Tuesday, January 08, 2013

Two sharp risers - and how to tackle them

Below are two charts of stocks identified by the system which have shot up over recent sessions. One of these I currently hold a position (and was called in the protected Twitter feed), the other I did not. However the principle for dealing with a stock acting like this is what I want to discuss here.

When a chart breaks out like these have, there is a tendency for a retracement (often a sharp one) that in some cases does not negate the new trend being signalled. Refer to this post, in which I show another recent sharp riser that I traded which shot up and collapsed all within a few sessions).

When confronted with this kind of situation, do you 'panic' and close out all your position, or do you pull up your stop into a technical no-man's land? With the first option, you risk missing out on a pronounced trend that has potentially only just started, thereby leaving a chunk of profits on the table. With the second option, you run the risk of being stopped out on a relatively minor retracement, again meaning that you potentially miss out on further profits. But the open risk (the distance between the current price and your current stop) is significantly higher than your initial risk (the distance between your entry price and your initial stop). There is a third option, which I use ONLY in situations like these, and that is to use what is referred to as the uniform risk exit. This is where you close of a portion of your position, simply in order to bring your open risk down to something akin to your initial risk when you opened the trade.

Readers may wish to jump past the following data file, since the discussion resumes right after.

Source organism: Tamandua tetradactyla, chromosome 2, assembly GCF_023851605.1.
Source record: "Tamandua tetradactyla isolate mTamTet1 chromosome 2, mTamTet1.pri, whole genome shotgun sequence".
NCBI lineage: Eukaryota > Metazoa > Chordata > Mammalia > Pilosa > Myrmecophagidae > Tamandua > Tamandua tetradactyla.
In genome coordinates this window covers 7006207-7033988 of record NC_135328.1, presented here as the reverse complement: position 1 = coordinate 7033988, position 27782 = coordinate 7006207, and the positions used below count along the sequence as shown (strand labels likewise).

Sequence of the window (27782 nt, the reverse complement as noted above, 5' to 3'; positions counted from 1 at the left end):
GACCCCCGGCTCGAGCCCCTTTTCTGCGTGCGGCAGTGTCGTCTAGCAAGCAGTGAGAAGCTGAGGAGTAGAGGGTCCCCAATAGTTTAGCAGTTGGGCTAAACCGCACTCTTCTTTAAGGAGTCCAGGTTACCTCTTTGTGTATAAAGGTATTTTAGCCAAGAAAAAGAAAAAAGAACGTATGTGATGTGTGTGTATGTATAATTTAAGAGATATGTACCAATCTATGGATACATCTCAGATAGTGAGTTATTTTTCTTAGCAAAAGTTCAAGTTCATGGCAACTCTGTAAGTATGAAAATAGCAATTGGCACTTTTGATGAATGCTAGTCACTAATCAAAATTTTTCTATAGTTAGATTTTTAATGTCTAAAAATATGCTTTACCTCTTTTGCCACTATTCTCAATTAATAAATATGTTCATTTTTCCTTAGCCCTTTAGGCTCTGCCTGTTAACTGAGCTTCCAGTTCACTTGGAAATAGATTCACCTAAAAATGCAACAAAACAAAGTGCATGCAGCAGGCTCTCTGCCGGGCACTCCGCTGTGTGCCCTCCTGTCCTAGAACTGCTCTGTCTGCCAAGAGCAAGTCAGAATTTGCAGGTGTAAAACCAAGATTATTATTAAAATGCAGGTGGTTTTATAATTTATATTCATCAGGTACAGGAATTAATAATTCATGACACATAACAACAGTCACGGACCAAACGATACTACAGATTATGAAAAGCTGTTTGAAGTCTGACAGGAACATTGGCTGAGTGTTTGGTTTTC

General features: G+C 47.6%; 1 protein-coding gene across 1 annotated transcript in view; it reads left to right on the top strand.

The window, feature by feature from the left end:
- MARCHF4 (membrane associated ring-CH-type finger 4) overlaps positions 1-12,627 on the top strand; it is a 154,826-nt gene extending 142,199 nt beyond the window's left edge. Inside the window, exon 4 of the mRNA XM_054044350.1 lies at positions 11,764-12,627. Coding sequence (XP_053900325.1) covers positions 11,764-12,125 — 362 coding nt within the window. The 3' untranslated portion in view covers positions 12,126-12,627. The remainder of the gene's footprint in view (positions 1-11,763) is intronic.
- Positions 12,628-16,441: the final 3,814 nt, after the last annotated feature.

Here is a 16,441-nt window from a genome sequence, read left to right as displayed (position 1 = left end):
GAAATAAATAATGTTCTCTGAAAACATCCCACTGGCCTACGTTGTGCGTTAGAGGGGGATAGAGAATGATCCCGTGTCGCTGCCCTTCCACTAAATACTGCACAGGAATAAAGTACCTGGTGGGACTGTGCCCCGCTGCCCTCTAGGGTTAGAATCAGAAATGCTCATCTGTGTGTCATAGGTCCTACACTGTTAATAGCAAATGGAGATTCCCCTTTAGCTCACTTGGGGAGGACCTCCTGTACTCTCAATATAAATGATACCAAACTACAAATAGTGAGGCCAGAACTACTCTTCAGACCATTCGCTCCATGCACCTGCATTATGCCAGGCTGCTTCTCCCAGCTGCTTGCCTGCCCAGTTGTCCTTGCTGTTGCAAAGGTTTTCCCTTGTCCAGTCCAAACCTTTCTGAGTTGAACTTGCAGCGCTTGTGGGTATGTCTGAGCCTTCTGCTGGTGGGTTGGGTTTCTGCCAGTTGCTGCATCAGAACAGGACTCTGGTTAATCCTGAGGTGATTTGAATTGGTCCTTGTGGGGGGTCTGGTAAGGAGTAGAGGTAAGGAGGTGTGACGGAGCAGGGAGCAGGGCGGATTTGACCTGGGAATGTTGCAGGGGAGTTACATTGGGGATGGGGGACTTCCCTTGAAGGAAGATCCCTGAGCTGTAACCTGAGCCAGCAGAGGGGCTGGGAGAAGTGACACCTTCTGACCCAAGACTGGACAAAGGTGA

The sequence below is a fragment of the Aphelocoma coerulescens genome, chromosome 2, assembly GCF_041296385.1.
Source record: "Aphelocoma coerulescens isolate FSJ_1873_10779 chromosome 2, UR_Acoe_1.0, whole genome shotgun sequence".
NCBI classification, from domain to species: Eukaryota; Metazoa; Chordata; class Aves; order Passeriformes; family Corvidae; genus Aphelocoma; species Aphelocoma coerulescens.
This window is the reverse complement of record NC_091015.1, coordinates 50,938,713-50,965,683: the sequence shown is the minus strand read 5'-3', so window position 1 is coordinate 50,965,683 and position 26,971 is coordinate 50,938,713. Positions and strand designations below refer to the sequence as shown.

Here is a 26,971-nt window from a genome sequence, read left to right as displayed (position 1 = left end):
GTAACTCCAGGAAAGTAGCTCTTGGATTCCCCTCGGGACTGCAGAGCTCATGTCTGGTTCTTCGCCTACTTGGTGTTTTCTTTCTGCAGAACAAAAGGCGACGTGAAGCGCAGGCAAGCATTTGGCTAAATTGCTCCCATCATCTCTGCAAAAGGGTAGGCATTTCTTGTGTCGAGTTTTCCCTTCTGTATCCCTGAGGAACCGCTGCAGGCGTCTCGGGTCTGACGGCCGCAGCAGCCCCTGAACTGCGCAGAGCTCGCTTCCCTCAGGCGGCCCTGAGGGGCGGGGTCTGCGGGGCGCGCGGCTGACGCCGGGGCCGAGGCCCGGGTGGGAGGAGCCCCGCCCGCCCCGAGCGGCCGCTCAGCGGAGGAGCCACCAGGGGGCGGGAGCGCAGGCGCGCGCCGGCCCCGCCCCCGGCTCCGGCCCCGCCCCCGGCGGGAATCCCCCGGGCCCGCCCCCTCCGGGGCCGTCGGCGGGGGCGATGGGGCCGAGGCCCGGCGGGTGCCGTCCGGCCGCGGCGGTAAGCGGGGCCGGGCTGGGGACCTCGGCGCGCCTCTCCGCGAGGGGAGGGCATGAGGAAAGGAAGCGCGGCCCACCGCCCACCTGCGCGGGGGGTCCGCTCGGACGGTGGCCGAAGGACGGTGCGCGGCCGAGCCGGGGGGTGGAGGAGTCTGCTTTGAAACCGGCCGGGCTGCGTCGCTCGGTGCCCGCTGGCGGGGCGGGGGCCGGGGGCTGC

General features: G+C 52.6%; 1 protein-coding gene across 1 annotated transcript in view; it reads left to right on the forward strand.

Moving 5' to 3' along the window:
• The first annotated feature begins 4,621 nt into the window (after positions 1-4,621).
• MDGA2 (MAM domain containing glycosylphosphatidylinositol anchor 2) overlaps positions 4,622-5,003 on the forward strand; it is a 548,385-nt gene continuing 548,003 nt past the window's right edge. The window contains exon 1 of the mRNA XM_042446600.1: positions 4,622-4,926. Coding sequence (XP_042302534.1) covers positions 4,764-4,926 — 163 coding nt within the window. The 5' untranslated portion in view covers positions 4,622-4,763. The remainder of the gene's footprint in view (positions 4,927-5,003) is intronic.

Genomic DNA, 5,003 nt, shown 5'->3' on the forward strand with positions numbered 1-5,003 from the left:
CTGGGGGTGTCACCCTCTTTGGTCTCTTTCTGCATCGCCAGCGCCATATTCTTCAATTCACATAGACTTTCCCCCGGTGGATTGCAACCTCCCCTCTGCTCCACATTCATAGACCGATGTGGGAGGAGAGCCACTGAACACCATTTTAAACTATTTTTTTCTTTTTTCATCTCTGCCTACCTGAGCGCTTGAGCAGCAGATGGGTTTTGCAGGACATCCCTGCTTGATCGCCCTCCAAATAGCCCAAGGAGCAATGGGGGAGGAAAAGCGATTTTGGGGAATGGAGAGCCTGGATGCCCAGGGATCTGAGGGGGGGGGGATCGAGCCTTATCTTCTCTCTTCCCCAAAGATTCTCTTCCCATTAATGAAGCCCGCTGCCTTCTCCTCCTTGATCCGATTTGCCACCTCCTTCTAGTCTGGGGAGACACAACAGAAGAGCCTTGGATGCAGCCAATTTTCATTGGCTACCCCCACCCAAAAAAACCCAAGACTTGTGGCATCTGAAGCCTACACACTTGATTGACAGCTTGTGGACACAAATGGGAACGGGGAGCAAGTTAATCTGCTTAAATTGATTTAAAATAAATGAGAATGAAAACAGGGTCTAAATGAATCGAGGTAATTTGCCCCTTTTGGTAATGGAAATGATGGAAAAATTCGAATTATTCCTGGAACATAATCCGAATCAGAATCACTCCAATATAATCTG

This is somewhat contradictory to what people like the Turtle traders would have done, as they used pyramid techniques when a trade started going in their favour. This often lead to huge gains when a trend continued in their favour, but conversely made have contributed to their volatile returns when, after pyramiding up to what they called a 'full on' position, the trend promptly reversed.

I read an article about the this sort of approach several years ago, and in the historical backtest showed this form of exit cut down on the volatility of the equity curve, and in actual fact slightly improved the overall peformance. As I say, I only use it for specific trades - if, in these two examples, the current price and the trailing stop kept the open risk within a reasonable parameter, then there would be no need to use such an exit approach. This type of exit also allows the trader to avoid the emotional upheaval of seeing significant profits being eroded.

As it happens, I used the uniform risk exit approach on two of my positions this morning, where the open risk was 3 or 4 times more than my initial equity risked on opening the trade.



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